Now let’s head across the Irish Sea.

The Irish Times has a story about how a program that supposedly was designed to help homeless people actually is lining the pockets of well-to-do property owners.

The Government’s homeless family hub solution is not only a short-term fix for a long-term crisis, it’s a shocking deal for taxpayers that benefits private operators. …doesn’t “hub” have a cosy ring to it? There will be a total of 18 family accommodation hubs in Dublin, nine of which include hotels and B&Bs already in use being “adapted”. …Let’s take the former Mater Dei site as a prime example. Dublin City Council (DCC) earmarked €4.5 million to refurbish the former college complex to house 50 families… Sources say the project is likely to substantially overrun due to “many extras”… The problem is, after ploughing millions into a magnificent revamp, the council must hand the property back to the archdiocese in less than three years. …This is mirrored in every one of the family hubs, the longest lease being just five years. It starts to look like an incredible deal for the private owners. They get back a terrifically refurbished, furnished and equipped building, paid for by taxpayers, that can be rented out for profit. Everything goes back to the owner… On top of the deal of a lifetime, DCC is paying rent on the site, a figure it described as “nominal” but not nominal enough to make public.

Cronies getting rich(er) thanks to programs that supposedly were designed to help the poor? As Inspector Renault said in Casablanca, “I’m shocked, shocked”!

Probably as shocked as he was to learn that Obamacare cost estimates were wrong and that childcare subsidies led to higher costs in the U.K.

Sadly, insiders always figure out how to line their pockets as government gets bigger. It’s a feature, not a bug.

Last but not least, let’s travel to Scotland.

In the U.K.-based Times, we learn that the government is so incompetent that it has a hard time ripping off European taxpayers for farm subsidies.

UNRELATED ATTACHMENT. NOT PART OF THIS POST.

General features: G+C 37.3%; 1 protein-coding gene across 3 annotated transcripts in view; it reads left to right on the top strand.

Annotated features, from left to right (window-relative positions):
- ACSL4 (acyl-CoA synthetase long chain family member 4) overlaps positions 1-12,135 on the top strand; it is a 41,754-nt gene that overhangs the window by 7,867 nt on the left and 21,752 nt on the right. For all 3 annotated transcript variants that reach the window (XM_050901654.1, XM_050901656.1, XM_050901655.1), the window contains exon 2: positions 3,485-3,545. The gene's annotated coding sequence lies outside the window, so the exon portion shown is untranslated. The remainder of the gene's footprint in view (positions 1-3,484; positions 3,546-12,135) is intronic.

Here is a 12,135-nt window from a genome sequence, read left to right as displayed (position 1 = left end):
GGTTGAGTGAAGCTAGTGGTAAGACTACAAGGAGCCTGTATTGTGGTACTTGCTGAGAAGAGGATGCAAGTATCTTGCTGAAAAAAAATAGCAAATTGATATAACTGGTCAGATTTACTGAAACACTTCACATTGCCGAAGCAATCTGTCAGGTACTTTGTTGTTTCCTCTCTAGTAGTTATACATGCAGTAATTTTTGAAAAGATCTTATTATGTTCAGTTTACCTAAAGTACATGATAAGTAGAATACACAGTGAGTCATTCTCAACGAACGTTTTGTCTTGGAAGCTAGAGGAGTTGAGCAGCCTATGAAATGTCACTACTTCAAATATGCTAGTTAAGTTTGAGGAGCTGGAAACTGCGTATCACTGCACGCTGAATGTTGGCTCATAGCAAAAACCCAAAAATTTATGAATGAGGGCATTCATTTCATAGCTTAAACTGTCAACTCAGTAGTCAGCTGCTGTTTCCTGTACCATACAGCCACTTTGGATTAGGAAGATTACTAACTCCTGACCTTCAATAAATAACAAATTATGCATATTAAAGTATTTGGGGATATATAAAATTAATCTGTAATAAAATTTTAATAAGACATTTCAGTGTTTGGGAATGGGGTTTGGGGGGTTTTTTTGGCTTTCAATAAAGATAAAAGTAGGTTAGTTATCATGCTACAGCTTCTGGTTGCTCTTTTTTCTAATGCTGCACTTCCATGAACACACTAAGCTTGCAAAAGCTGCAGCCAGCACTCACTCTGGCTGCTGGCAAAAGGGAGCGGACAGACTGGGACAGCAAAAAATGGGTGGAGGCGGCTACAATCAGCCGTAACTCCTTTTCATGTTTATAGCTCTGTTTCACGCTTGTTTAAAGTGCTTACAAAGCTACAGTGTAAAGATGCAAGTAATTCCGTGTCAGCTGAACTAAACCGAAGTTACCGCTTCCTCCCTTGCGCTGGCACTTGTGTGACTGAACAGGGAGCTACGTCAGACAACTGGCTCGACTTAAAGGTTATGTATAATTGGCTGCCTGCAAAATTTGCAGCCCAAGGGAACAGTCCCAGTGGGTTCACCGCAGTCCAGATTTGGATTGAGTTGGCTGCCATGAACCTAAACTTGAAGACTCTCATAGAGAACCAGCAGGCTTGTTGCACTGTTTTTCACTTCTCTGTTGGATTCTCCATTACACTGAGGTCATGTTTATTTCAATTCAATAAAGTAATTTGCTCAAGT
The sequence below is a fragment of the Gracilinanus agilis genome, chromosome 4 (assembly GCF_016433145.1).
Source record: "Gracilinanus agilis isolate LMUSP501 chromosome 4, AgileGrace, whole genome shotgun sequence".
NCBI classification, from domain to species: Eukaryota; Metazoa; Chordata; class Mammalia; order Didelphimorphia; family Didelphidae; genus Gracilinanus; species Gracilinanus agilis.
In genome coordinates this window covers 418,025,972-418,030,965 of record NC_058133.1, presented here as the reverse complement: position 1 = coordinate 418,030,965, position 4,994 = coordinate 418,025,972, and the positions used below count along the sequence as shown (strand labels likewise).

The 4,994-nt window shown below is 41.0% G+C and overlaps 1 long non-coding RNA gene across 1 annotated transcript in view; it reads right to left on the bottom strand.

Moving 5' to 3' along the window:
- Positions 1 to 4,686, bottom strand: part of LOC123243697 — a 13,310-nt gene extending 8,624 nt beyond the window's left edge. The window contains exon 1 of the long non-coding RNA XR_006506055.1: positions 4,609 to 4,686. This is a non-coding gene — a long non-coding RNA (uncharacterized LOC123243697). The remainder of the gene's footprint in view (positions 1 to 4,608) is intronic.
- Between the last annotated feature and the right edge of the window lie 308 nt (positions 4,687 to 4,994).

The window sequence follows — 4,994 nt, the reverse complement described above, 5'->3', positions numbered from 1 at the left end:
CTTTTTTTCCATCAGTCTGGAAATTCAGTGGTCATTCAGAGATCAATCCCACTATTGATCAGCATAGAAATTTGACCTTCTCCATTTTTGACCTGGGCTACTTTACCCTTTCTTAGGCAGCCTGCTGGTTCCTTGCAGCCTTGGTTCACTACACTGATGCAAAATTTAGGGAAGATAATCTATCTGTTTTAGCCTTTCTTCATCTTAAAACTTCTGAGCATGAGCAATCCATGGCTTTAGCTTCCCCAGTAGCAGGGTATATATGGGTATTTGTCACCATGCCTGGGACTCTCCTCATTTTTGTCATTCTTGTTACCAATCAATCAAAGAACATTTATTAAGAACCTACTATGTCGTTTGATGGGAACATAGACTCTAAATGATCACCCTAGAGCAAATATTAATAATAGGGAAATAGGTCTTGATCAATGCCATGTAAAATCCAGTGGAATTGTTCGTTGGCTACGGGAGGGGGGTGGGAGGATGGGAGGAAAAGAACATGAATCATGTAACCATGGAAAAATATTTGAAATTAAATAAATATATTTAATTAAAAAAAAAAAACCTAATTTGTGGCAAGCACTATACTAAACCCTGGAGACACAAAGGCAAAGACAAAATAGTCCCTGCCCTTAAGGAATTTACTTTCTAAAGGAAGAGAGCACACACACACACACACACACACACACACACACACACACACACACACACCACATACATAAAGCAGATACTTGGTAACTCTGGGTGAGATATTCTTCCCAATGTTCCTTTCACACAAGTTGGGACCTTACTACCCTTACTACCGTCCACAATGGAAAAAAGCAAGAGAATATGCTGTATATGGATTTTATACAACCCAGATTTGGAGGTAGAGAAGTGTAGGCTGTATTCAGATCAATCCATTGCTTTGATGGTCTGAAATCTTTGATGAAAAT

Scottish ministers have appealed to Europe for help in heading off a looming crisis in farm subsidy payments for the second year running. Discussions have taken place with the European Commission to set up “contingency plans” in case Scottish farmers once again missed out on their payouts. An extension to the end-of-the-month deadline for processing payments is vital if the Scottish government is to avoid being hit with millions of pounds in fines. …The first minister is likely to be asked what her government is doing to make sure farmers get their payments on time. Scottish ministers came in for extensive criticism last year after an IT failure delayed European agriculture subsidy payments to thousands of farmers.

What makes this story extra depressing is that the supposed Conservative opposition doesn’t question the wisdom of handouts.

…the Scottish government had asked for a deadline extension earlier this week, prompting anger from opposition politicians. Ruth Davidson, the Scottish Conservative leader,…added: “It’s a disgrace that so many farmers are still waiting for payments, and it looks like, for the second year running, the SNP is going to have to go cap-in-hand to Europe and ask for special treatment.”

And it goes without saying that the welfare recipients…oops, I mean farmers…are anxious to know when their handouts will arrive.

Scott Walker, the chief executive of the National Farmers’ Union in Scotland, said: “Everyone who is due a payment simply wants to know when it will arrive and that is a reasonable demand.”

Sigh.

One of the reasons I was sympathetic to Scottish independence is that the entitlement mindset in the country may have been disrupted if they lost subsidies from the central government in London. Redistribution isn’t as fun when you’re taking money from your own pockets.

However, that wouldn’t have put an end to handouts from the statists in Brussels, assuming that Scotland would have been part of the European Union. So I’ll never be without things to write about. That’s good for me, bad for Europe.

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If I was a citizen of the United Kingdom, I would have voted to leave the European Union for the simple reason that even a rickety lifeboat is better than a slowly sinking ship.

More specifically, demographic changes and statist policies are a crippling combination for continental Europe, almost surely guaranteeing a grim future, and British voters wisely decided to escape. Indeed, I listed Brexit as one of the best things that happened in 2016.

This doesn’t mean the U.K. has ideal policies, but Brexit was a good idea precisely because politicians in London will now have more leeway and incentive to liberalize their economy.